Our Team

We are a group of a retired family court judge and family lawyers.

Hilary Linton has been arbitrating since 2006. Cliff Nelson is a retired Superior Court judge. Avagene Skervin and Borzou Tabrizi work regularly as mediator-arbitrators in a wide range of matters. And we teach a leading course on Family Arbitration.

What is Family Arbitration?

Family arbitration is a private, confidential, out-of-court process.

Arbitrators must give each party an opportunity to make their case and an opportunity to respond to the other party’s case, just like a judge. They must be impartial and they must be fair.

Family arbitrators receive evidence and arguments from all parties, either orally or in writing. They must make their decisions based on the evidence before them.

Ontario law requires appeal rights for all arbitration decisions. All parties must first be screened for suitability for private adjudication. Independent legal advice is required on the Arbitration Agreement.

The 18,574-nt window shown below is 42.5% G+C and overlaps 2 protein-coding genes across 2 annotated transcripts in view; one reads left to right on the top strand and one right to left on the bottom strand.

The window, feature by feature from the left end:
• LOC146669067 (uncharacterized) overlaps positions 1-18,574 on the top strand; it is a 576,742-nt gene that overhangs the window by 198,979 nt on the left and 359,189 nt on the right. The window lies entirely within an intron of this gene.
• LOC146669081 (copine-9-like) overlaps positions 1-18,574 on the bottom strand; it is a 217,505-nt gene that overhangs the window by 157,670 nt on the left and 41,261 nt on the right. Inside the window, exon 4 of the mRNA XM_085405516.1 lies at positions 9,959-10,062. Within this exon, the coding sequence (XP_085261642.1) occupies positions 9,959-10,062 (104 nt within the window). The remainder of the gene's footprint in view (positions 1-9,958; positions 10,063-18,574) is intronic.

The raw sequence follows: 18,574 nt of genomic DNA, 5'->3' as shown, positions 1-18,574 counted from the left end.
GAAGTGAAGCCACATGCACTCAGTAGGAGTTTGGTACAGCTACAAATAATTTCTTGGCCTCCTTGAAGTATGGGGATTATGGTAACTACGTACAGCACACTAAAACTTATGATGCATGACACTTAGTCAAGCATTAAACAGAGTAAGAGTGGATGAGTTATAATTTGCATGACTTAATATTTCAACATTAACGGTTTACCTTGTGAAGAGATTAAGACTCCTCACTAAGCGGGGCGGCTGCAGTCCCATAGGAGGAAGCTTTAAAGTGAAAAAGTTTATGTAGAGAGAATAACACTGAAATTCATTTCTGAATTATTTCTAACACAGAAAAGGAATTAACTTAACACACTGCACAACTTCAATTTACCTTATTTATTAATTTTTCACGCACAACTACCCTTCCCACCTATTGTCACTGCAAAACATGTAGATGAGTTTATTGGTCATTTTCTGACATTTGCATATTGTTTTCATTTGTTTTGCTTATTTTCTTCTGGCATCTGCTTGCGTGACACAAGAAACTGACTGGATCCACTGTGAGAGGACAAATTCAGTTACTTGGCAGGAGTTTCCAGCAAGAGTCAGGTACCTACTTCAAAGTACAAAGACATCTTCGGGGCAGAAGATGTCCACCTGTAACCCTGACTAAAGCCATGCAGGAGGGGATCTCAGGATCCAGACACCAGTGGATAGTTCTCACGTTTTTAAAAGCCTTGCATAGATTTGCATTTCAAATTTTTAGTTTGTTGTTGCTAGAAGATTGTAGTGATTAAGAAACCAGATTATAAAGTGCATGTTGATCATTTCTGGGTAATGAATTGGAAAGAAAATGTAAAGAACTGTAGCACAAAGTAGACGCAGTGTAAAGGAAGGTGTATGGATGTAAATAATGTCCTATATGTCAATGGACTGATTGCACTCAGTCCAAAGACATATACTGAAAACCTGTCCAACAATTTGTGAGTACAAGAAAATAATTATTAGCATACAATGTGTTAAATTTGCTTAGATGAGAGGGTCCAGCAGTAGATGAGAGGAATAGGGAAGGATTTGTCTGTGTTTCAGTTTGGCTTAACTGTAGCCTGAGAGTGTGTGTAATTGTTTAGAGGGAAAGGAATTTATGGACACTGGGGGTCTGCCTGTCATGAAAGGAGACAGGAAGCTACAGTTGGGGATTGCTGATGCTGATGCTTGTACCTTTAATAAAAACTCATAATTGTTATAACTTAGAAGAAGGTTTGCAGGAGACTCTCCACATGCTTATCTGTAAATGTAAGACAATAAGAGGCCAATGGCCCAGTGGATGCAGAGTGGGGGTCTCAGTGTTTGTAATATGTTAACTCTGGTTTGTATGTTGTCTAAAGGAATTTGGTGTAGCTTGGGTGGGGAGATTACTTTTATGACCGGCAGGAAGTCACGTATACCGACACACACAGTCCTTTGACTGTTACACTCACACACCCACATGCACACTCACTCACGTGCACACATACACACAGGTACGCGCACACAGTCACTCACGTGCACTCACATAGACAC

These features minimize the risk of prejudice or harm to a party or child.

More Potential Benefits of Family Arbitration

  • you do not need to have a lawyer present at the hearing (but we recommend it)
  • the procedure is designed to meet your family’s needs
  • it is confidential unless there is an appeal
  • parties share the cost of the arbitrator
  • the process can be expedited, with agreed limits on witnesses and the amount of time each party has to present their case
  • it can be done by affidavit or on the basis of documents alone
  • it can be less intimidating and less formal than court

Why Arbitrate?

Family arbitration has come a long way since it was first regulated by the Ontario government in 2007.

Our arbitrators are trained and experienced in designing and delivering manageable, affordable arbitration.

For many families, arbitration can make emotional, practical and financial sense. It also can be easier on their children, given the fact that litigants do not make good co-parents.

The adversarial court system tends to escalate and aggravate the very emotions parties are trying to settle and move past. People can feel insulted, wronged, hurt and taken advantage of by the court process, particularly if they feel they have not been heard fully or properly.

Litigation creates a winner and a loser. This is not healthy for family relationships. Courts rarely address the real issues that are driving the conflict, the things that really matter to people, because that is not their job.